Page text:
“Every journey is a series of choices. The first is to begin the journey.”

This message is written in white on one wall of a black room, paired with the image of an unborn baby. This is the first message I encounter in Antichamber. I ignore it until, after a bit of exploration, I return to this hub area and see the dark surface now has a collection of similar pictures and phrases that I’ve found among Antichamber’s many puzzles.

While the game has no explicit narrative, the writing on the walls of the Antichamber provokes thought about our own personal and intellectual journeys, guiding and teaching despite its perceived ambiguity. Much like with my Bible, I didn’t always understand the text I found in this complicated virtual space, but I found wrestling with those words to be valuable.

Making my way through the bewildering world of disappearing surfaces and impossible architecture, I came across many little black posters with white images on them. At one point, after an unintended fall into a deep hole, I found a picture of a sheep jumping off of a cliff. When I clicked, it faded out and the the phrase, “Failing to succeed does not mean failing to progress,” appeared. However, it was only a few minutes before I reached a dead end and found a black and white picture of a finger pushing an escape button. After I clicked, the square read, “Some choices leave us running around a lot without really getting anywhere.”

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They weren’t saying, “Use W, A, S, and D to move,” but the direction I received from these blurbs had been helpful up to this point, a sort of minimalist, staccato tutorial. They were the only help I got from the game’s creator, so I was taking them as truth. After guiding me this far though, the only advice these messages from on high seemed to give was to quit.

I hit the escape button and was immediately transported back to the hub room. On the wall opposite the one covered in the Antichamber scripture, I saw a world map of the area I had explored so far. From this viewpoint, I could see several new pathways I had ignored or missed completely. I wasn’t supposed to give up. I was supposed to try something different.

Despite feeling betrayed, it turned out that I actually could trust Alexander Bruce’s words. Even if they seemed to conflict with my agenda, I’d benefit from testing them with my actions. Applying lessons learned from a source who understands the world, someone who knows more than the guy just starting to learn it from the inside, is wise.

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As I continued, the adventure became less linear, much more confusing, and I found myself having to rely on the messages to be able to solve more of the Antichamber’s puzzles. They usually didn’t give direct commands or perfect solutions, but did often cut down on the trial and error, helping me to see the challenges in a new light. Sometimes, though, I couldn’t parse what I was supposed to be learning.

One corridor split off into three directions that I thought I had thoroughly explored, but the game kept bringing me back around to the beginning. A nearby poster bore the image of a duck and the words, “How we perceive a problem can change every time we see it.” I knew there was something I was missing but I obviously didn’t know what it was. An offshoot of this hall had two tips mere feet from each other, one saying, “Rushing through a problem won’t always give the right results,” and the other, “Moving through a problem slower may help find the solution.” Frustrated by the redundancy and lack of clarity, I saw it as a personal victory when I finally did get past this area.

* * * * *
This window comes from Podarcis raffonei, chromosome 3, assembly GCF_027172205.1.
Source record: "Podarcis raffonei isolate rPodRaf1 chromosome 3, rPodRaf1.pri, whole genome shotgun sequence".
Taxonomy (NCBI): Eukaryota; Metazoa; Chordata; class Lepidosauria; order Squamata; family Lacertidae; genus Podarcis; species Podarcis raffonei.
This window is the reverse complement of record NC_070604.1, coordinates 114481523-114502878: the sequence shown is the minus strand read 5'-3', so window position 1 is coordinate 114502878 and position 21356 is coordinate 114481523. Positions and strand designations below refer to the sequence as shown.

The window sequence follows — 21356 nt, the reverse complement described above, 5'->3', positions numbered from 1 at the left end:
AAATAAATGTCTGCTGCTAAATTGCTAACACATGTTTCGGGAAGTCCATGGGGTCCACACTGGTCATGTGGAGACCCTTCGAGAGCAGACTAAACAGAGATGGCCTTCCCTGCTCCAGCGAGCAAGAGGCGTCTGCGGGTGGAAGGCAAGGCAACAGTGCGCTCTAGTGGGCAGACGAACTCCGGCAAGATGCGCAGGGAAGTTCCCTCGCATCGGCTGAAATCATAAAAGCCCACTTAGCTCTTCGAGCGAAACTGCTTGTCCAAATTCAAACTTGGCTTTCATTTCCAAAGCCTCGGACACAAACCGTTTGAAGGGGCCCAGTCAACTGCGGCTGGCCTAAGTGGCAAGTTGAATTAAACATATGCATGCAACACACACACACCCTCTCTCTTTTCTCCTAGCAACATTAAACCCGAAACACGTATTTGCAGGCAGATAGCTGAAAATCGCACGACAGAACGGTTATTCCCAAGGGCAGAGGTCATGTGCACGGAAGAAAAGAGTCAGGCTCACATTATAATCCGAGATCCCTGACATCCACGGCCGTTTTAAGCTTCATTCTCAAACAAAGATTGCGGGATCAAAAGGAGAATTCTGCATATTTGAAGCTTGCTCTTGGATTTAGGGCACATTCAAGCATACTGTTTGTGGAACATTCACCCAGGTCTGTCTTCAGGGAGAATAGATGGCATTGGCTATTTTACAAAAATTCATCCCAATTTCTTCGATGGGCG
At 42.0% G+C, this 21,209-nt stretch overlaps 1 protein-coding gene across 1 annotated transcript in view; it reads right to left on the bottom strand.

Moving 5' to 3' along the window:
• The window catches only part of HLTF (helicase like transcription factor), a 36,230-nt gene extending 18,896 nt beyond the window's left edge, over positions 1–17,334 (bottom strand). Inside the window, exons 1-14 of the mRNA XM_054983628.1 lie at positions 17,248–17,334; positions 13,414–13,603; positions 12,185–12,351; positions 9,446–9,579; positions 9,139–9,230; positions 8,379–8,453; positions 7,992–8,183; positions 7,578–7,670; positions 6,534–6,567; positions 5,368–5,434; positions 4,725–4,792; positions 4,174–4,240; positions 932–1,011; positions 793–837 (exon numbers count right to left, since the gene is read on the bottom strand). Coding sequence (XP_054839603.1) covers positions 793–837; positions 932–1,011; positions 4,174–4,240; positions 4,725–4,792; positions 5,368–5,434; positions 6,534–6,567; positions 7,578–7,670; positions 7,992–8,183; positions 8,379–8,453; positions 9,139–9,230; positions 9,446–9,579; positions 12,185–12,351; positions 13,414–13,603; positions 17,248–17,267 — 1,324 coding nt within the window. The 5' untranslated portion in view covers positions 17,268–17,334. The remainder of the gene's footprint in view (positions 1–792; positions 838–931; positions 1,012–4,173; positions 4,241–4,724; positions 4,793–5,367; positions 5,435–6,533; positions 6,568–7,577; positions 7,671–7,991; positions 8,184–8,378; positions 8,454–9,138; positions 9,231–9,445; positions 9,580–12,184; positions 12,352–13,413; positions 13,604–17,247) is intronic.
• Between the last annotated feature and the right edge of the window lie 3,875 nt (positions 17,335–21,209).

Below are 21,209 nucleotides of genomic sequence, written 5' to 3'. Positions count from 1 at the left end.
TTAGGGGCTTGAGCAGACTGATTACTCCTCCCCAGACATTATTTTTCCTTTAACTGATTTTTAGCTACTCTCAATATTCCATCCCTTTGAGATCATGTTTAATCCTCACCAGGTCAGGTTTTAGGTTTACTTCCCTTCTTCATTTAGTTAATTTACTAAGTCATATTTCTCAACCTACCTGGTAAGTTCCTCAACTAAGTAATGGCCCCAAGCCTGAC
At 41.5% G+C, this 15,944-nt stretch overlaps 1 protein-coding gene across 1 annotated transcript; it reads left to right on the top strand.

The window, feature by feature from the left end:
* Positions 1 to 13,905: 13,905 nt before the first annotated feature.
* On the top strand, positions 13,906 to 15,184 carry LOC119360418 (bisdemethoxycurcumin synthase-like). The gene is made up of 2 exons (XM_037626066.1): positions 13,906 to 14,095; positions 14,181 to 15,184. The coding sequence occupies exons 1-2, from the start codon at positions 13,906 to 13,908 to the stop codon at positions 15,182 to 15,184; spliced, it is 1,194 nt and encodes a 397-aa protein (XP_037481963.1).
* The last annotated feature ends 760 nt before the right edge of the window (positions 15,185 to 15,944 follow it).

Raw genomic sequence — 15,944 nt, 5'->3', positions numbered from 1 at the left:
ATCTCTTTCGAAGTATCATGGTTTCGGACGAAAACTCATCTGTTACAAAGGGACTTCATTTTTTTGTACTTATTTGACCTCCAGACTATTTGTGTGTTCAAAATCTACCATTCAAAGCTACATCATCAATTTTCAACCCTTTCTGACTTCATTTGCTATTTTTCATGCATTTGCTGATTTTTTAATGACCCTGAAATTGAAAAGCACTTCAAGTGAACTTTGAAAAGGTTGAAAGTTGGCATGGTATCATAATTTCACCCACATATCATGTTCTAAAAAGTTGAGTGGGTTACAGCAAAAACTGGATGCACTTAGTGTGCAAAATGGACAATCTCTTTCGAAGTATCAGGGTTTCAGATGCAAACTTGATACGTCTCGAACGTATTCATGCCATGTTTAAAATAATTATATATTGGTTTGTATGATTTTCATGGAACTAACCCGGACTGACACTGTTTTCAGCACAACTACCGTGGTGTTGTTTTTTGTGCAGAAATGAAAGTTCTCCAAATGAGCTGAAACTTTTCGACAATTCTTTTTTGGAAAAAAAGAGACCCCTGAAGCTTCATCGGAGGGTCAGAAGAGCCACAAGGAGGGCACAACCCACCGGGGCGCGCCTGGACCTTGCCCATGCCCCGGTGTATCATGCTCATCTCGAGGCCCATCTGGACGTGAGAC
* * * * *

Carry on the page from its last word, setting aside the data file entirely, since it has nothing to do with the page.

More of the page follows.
For much of the game, Bruce’s messages read like mere platitudes. While, “A dead end will only stop you if you don’t try to move through it,” certainly rang true, the words now felt devoid of their inspiring quality and I was doing okay on my own. It wasn’t until I reached what I thought was the end of Antichamber that my thinking changed again. On the other side of a door labeled as an exit, all I found was a wall with a picture on it. A man on crutches, wrapped in bandages, was limping away from a hospital. I clicked and the man disappeared, replaced by the words, “Life isn’t about getting to the end.”

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Sometimes, I need to feel that there is more to life outside of my plans and expectations. Sometimes, I need help figuring out the right path. Every once in a while, I need to be told I’m doing something wrong and how to change. It does me no good to simply read these messages, though; I must analyze, learn, and internalize them. I have to wrestle with them to come out better-equipped on the other side.

By the time my journey in Antichamber actually ended, the collection of messages had taught me a lot about that world, despite the lack of a central theme or lesson in them. Just as with The Bible, it still left me with a few questions. All the messages were placed there intentionally, or so I had to believe, so why were some of them unclear? If the creator of the game knew how my experience in it should go, beginning to end, why weren’t his words always relevant? As with a religious text, discussions could be had over issues of interpretation. Whether we find them in our world or a virtual one like Antichamber, we’re better off struggling with these words of guidance, even when perplexing, than we are ignoring them.


Levi Fowler